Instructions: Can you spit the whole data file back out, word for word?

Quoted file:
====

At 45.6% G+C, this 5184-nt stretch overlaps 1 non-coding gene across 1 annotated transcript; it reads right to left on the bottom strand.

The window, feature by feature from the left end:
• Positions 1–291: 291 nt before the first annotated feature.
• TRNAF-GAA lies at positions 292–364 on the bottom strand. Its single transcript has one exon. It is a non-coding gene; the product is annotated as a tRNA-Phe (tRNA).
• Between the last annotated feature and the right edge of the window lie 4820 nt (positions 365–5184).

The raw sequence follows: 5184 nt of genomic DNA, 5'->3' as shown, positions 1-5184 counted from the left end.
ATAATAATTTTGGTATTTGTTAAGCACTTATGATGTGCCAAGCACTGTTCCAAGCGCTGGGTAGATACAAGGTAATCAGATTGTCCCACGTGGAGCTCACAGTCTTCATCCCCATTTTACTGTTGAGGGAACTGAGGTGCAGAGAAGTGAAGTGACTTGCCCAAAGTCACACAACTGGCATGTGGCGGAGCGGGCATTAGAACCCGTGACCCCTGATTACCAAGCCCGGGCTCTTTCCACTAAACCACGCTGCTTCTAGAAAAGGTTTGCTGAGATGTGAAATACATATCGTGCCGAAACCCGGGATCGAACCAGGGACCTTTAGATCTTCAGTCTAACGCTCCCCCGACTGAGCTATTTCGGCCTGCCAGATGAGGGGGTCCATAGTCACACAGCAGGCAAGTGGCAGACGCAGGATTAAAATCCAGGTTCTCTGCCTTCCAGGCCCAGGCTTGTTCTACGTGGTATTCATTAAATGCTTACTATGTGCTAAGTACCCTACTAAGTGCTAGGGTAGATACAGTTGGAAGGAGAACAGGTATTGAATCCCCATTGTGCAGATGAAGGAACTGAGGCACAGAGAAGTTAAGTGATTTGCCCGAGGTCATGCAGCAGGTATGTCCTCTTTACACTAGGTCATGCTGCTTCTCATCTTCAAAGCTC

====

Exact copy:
At 45.6% G+C, this 5184-nt stretch overlaps 1 non-coding gene across 1 annotated transcript; it reads right to left on the bottom strand.

The window, feature by feature from the left end:
• Positions 1–291: 291 nt before the first annotated feature.
• TRNAF-GAA lies at positions 292–364 on the bottom strand. Its single transcript has one exon. It is a non-coding gene; the product is annotated as a tRNA-Phe (tRNA).
• Between the last annotated feature and the right edge of the window lie 4820 nt (positions 365–5184).

The raw sequence follows: 5184 nt of genomic DNA, 5'->3' as shown, positions 1-5184 counted from the left end.
ATAATAATTTTGGTATTTGTTAAGCACTTATGATGTGCCAAGCACTGTTCCAAGCGCTGGGTAGATACAAGGTAATCAGATTGTCCCACGTGGAGCTCACAGTCTTCATCCCCATTTTACTGTTGAGGGAACTGAGGTGCAGAGAAGTGAAGTGACTTGCCCAAAGTCACACAACTGGCATGTGGCGGAGCGGGCATTAGAACCCGTGACCCCTGATTACCAAGCCCGGGCTCTTTCCACTAAACCACGCTGCTTCTAGAAAAGGTTTGCTGAGATGTGAAATACATATCGTGCCGAAACCCGGGATCGAACCAGGGACCTTTAGATCTTCAGTCTAACGCTCCCCCGACTGAGCTATTTCGGCCTGCCAGATGAGGGGGTCCATAGTCACACAGCAGGCAAGTGGCAGACGCAGGATTAAAATCCAGGTTCTCTGCCTTCCAGGCCCAGGCTTGTTCTACGTGGTATTCATTAAATGCTTACTATGTGCTAAGTACCCTACTAAGTGCTAGGGTAGATACAGTTGGAAGGAGAACAGGTATTGAATCCCCATTGTGCAGATGAAGGAACTGAGGCACAGAGAAGTTAAGTGATTTGCCCGAGGTCATGCAGCAGGTATGTCCTCTTTACACTAGGTCATGCTGCTTCTCATCTTCAAAGCTC